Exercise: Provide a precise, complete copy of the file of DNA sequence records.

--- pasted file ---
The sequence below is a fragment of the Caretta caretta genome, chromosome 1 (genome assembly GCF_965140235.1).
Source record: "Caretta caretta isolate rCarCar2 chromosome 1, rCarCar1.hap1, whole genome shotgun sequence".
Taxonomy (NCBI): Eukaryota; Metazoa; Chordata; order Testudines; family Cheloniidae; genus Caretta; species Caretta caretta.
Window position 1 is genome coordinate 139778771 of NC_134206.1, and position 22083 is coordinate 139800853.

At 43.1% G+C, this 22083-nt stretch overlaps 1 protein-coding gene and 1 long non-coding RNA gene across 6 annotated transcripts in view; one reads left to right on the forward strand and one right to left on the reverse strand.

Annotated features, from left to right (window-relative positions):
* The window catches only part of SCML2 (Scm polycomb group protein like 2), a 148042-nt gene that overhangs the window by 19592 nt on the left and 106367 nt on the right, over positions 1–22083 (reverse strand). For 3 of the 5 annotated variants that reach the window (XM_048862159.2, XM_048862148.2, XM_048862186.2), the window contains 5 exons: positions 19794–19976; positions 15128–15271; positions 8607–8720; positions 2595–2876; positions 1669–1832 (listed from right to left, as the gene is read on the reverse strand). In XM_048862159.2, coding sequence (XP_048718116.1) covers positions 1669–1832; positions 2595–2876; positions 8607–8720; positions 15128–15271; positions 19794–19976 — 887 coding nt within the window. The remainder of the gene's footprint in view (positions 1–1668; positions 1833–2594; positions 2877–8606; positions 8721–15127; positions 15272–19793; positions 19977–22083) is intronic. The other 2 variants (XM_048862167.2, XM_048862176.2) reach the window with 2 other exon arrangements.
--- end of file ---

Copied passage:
The sequence below is a fragment of the Caretta caretta genome, chromosome 1 (genome assembly GCF_965140235.1).
Source record: "Caretta caretta isolate rCarCar2 chromosome 1, rCarCar1.hap1, whole genome shotgun sequence".
Taxonomy (NCBI): Eukaryota; Metazoa; Chordata; order Testudines; family Cheloniidae; genus Caretta; species Caretta caretta.
Window position 1 is genome coordinate 139778771 of NC_134206.1, and position 22083 is coordinate 139800853.

At 43.1% G+C, this 22083-nt stretch overlaps 1 protein-coding gene and 1 long non-coding RNA gene across 6 annotated transcripts in view; one reads left to right on the forward strand and one right to left on the reverse strand.

Annotated features, from left to right (window-relative positions):
* The window catches only part of SCML2 (Scm polycomb group protein like 2), a 148042-nt gene that overhangs the window by 19592 nt on the left and 106367 nt on the right, over positions 1–22083 (reverse strand). For 3 of the 5 annotated variants that reach the window (XM_048862159.2, XM_048862148.2, XM_048862186.2), the window contains 5 exons: positions 19794–19976; positions 15128–15271; positions 8607–8720; positions 2595–2876; positions 1669–1832 (listed from right to left, as the gene is read on the reverse strand). In XM_048862159.2, coding sequence (XP_048718116.1) covers positions 1669–1832; positions 2595–2876; positions 8607–8720; positions 15128–15271; positions 19794–19976 — 887 coding nt within the window. The remainder of the gene's footprint in view (positions 1–1668; positions 1833–2594; positions 2877–8606; positions 8721–15127; positions 15272–19793; positions 19977–22083) is intronic. The other 2 variants (XM_048862167.2, XM_048862176.2) reach the window with 2 other exon arrangements.